“They were difficult calls to make, but we felt we had to make them.”
It was all about creating new heroes for the fans, as Howe said: “That’s exactly it. You’d love to be successful with a team that had been together for a long time – you’d like that to last forever.
“But unfortunately in life, as we all know, good things don’t last forever and you have to try to build a new team that the fans then get that identity with and they have new heroes that they support, and that was our aim.
“Of course along the way we lost some players that we didn’t want to, which I think everyone knows about, and that was difficult because you lose quality players; established Championship players who do a very good job for you in what is a very competitive division.
“To lose those players was difficult, and that meant the overhaul of the squad was drastic, and that’s probably what we didn’t want at the time.”
The fans seem more united than they have in two years, with a more positive outlook - although Howe notes that the recent run of form is a major factor: “It’s helped with results.
“If you don’t get results it’s incredibly difficult to buy into anything.
“From the fans’ point of view they saw a lot of changes. They saw the team change and the team wasn’t winning games so there are going to be questions raised.
“But now, thankfully, results have improved and the fans have seen the players do well and perform at this level and hopefully they’ll continue to back the lads.
“I believed in the players that we have.
“The ones that are here I’ve always believed are good enough.
“I felt we brought in good players in the summer. Some players take longer to adjust to a new club than others.
“Some have come up from a lower level and there’s always a period of adjustment there; some have moved area for the first time and had big changes in their lives and you need to give them that time – just as me and Jason needed that time off the pitch to settle as well.
“You have to treat the players the same way.
“I believe in them all and I think they will all come good.
“And if they do and they really develop their confidence at this level, they’re all young players and they’ve all got lots of potential and time ahead of them to get even better.”
Moving from Bournemouth - where, bar a spell with neighbours Portsmouth he spent his entire playing career, before his move into management with the Cherries - meant a change in lifestyle as well as a job, but Howe is happy and settled in the north west: “For me I had the baby as well come along, a new area for the first time – a long way from home. I wouldn’t say it was difficult for me personally, moving up here.
“I think it’s been difficult for my wife, but we’ve all settled now.
“It is a different way of life, but personally I’ve found it quite easy and enjoyed it, and I’ve enjoyed the experiences that it has brought with it.
“I’ve found the people and the supporters have been really, really good to us, and that makes a massive difference.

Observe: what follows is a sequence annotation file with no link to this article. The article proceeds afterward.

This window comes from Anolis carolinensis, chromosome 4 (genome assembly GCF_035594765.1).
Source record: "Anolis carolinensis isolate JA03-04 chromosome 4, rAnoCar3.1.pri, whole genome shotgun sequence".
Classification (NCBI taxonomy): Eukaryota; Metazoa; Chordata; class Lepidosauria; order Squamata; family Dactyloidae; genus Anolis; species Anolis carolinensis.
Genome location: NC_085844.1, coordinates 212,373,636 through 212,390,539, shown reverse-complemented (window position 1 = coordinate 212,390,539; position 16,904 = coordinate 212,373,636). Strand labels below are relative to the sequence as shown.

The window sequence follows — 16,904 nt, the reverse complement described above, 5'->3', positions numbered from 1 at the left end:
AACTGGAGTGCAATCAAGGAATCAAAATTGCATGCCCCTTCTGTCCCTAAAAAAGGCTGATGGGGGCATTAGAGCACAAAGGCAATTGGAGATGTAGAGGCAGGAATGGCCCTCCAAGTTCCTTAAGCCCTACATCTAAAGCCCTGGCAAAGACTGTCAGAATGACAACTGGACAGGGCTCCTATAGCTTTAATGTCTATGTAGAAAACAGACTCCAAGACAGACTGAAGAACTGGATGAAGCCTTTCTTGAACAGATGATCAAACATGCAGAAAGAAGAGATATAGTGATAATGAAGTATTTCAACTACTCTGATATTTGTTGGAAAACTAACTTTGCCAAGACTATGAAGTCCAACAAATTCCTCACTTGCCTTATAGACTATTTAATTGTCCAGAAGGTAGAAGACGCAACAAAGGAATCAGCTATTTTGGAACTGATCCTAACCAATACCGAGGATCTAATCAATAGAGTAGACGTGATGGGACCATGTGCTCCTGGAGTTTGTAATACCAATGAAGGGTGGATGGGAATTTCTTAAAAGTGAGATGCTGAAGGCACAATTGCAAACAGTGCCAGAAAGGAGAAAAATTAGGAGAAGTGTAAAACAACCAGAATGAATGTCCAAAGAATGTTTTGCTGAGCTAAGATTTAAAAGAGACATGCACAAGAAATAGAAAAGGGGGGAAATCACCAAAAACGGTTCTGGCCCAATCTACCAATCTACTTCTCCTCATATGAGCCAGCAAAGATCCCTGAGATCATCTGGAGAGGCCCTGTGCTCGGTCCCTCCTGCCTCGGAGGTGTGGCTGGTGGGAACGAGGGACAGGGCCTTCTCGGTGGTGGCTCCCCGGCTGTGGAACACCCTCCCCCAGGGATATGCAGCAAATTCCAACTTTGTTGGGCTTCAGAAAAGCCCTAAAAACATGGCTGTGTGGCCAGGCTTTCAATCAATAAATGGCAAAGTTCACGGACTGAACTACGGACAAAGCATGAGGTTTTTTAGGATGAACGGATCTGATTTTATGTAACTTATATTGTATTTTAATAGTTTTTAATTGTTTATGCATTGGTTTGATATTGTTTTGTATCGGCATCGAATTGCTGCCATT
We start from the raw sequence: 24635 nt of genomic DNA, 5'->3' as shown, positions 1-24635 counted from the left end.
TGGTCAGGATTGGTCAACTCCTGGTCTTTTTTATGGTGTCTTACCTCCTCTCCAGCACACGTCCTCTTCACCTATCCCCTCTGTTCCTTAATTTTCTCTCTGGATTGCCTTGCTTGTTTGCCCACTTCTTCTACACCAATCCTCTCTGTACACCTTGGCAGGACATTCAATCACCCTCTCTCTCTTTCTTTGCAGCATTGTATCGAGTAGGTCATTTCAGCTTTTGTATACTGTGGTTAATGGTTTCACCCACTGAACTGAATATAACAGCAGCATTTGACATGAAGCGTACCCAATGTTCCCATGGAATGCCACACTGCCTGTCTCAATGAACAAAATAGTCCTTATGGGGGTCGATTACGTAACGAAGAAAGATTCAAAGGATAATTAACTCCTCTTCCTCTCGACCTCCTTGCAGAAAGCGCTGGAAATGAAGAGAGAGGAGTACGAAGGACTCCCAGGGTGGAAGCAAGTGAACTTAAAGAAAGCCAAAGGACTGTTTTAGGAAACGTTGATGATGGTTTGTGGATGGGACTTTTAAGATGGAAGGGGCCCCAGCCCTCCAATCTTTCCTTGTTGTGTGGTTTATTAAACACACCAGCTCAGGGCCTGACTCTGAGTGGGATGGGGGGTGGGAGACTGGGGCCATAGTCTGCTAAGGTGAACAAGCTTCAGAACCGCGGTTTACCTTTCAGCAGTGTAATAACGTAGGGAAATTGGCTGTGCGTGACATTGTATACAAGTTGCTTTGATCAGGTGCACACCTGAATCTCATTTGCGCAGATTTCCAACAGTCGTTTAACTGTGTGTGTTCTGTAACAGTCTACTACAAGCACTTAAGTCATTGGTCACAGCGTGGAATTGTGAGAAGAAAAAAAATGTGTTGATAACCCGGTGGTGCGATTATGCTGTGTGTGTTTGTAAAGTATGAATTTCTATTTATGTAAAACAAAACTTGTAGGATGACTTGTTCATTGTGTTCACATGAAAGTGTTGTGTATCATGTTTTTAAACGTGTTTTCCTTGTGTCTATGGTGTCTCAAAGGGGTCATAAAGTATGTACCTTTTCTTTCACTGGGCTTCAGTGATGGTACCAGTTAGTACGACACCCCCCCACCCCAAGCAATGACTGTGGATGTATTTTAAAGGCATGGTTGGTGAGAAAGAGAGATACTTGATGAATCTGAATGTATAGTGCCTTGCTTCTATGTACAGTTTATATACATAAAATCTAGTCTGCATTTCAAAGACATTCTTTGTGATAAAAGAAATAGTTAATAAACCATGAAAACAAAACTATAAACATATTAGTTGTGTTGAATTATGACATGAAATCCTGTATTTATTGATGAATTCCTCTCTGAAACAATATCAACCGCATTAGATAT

“The people around the club have really helped us settle in as well.
“Everyone, from top to bottom at the football club, has been brilliant.
“I can’t speak highly enough of all the staff here. I include the board members and office staff – people that we’re in contact with day to day, around the training ground – they are exceptional people, and that definitely helps.”
Constantly looking to improve himself and his players, Howe admits there remains much to do before he is satisfied: “The end goal is something you never reach because you’re always trying to get better.
“I think we’ve still got some way to go. We’re pleased with the progress we’re making and how the team’s looking but we know in our own minds that there is still some work to do to get to where we want to be which is, ultimately, top six.”
But he feels the experience so far has probably made him a better manager: “It’s something you never really think about and evaluate yourself and say ‘am I better than a year ago?’.
“I’d like to think I am. I’d like to think I’ve learned a lot.
“Different situations have cropped up and you learn how to handle them.
“I’d like to think we’re better on the training ground as well as coaches.
“It’s a big test. Even with very good players, trying to coach very good players I think you have to evolve.
“Just like we talk about the players and making them better, we constantly strive to get better every day and we analyse ourselves every game – what have we done well, what haven’t we done well, how was the training week, what are we going to do differently next time.”
That quest to improve often leads to brainwaves when you least expect it: “I get my best ideas at about three in the morning.
“I wake up and I’ve got a notepad next to my bed and I’ll write it down straight away.
“I do think my best when I’m in a state of semi-consciousness, I think of loads of drills and I have to write them down.
“Football never goes from your mind when you’re in this job, even when the wife’s talking to you. She knows it now.
“She’ll be talking to me and then say ‘you’re thinking about football aren’t you?’. Of course I am.
“You’re always thinking about what you can do to make certain aspects better.
“Hopefully we’ll continue to do that.”
And he is looking forward to making further strides forward over the next year: “Hopefully we’ll continue to progress. That’s the key thing in our eyes all the time.
“We look at it day in day out, week in week out, we want to try to get better all the time and I think in a year’s time we’d like to be even stronger than we are now.
“For us, going back a year ago, the biggest change in that time has been the training ground.
“Hopefully there are little things we can add to that and make it even better, obviously a stronger squad and winning games, that’s the aim.”